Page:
It’s amazing how much more compelling and engaging watching the Olympics is now that I’ve had so much education in movement and biomechanics.
As a Pilates teacher, those 500 hours of training (the longest certification in the fitness industry!) felt wholly insufficient for doing my job–they are the tip of the iceberg, and I am bad at remembering details and scientific names of bones and muscles, even if I know what they are and what they’re doing, and also imposter syndrome is real, so I will never feel good enough. As a Pilates student, however, that 500 hours of training was incredible, and possibly the best thing about the experience was learning how to visualize my own movement and feel movements inside my body while watching them on other people. That is not at all to say I understand how to perform Olympic sports, but it does mean watching the athletes and listening to the commentary is so much richer now because I can follow the action better. I can better appreciate the work that goes into performing a dive or a jump or a vault rather than just being awed by it. I guess it’s like learning the magician’s trick, but to me it makes it more magical to understand how it happens, not less.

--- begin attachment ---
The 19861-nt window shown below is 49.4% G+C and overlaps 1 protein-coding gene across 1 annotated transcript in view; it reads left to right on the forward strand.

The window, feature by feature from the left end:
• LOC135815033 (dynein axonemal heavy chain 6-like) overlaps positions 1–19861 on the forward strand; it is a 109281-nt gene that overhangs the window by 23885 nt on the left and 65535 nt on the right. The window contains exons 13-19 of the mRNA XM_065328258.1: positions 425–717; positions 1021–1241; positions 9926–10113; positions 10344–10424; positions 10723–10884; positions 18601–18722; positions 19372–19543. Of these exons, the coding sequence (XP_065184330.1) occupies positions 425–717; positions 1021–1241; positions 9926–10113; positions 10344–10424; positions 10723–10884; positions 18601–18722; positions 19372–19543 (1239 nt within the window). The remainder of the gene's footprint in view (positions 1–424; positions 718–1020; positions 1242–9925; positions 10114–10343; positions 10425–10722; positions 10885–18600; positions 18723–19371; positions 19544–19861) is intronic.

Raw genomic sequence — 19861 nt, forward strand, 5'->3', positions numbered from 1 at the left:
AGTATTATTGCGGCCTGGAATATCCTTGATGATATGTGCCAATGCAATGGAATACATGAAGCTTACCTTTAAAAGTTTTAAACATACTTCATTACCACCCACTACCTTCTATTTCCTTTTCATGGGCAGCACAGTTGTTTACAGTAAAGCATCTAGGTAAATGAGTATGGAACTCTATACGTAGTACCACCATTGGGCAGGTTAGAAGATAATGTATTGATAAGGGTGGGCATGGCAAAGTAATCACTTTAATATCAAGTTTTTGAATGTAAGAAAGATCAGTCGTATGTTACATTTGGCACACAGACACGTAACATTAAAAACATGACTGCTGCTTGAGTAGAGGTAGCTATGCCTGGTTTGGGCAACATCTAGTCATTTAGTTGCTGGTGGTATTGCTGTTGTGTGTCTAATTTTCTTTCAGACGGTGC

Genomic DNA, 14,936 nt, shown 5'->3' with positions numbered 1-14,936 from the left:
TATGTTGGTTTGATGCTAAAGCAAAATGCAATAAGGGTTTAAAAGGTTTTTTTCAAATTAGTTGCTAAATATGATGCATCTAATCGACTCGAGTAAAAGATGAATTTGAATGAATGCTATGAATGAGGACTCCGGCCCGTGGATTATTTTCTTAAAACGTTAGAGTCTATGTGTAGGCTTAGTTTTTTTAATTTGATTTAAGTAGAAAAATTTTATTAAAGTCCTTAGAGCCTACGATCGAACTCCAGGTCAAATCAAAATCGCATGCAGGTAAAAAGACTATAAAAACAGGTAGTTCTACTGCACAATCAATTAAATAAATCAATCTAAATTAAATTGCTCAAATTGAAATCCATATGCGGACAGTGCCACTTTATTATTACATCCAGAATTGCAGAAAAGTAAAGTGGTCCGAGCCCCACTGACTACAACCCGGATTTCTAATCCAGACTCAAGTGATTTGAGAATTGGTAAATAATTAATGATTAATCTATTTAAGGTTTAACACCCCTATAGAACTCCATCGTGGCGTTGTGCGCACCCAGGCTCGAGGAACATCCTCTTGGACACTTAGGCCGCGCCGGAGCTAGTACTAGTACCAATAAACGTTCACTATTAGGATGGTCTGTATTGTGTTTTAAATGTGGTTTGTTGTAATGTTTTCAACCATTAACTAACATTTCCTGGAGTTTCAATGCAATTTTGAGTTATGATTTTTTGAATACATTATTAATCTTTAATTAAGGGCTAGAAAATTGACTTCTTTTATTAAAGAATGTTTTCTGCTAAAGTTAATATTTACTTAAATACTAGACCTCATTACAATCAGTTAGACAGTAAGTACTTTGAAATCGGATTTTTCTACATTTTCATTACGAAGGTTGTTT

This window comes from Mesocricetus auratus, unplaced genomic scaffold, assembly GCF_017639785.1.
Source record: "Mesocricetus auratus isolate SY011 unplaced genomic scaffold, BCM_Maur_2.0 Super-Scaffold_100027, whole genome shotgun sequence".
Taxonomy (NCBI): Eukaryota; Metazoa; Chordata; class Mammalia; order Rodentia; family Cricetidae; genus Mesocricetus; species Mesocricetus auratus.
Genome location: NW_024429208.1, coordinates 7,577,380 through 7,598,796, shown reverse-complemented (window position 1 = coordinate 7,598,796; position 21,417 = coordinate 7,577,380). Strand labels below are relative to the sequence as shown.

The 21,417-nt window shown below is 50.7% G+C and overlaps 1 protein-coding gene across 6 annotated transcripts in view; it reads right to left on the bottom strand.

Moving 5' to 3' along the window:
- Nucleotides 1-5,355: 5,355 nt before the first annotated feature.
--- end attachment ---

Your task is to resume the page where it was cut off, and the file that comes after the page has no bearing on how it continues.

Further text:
Last summer, while I was feeling miserable and completely out of sorts biomechanically and proprioceptively, I started watching American Ninja Warrior and am wholly obsessed now (though this season sucks). I watched it obsessively and made it through all the back seasons very quickly, and I think it was a sort of aspirational activity because I wanted my own strength and fitness back, and it was also soothing because it gave me the opportunity to do that visualizing movement when I couldn’t actually feel any movement or sense of space in my own body. This summer I’m finally moving again, but I still haven’t taught a spin class in 18 months and may never again, and I’m a far cry from what I once was. My shorts and pants still don’t fit, my muscles are fired up by physical therapy standards but certainly not by fitness standards, and while I’ve moved on from perpetual pain to pain roughly two days a week, that’s still two days more than normal humans have. So watching the Olympics last month brought me similar feelings of wistful relief–wistful because I feel like I still can’t do anything, and relief because I was able to engage in athletic activity mentally. It feels icky to admit to feeling any sort of joy in anything in this hellscape or in this personality of mine, but there you go.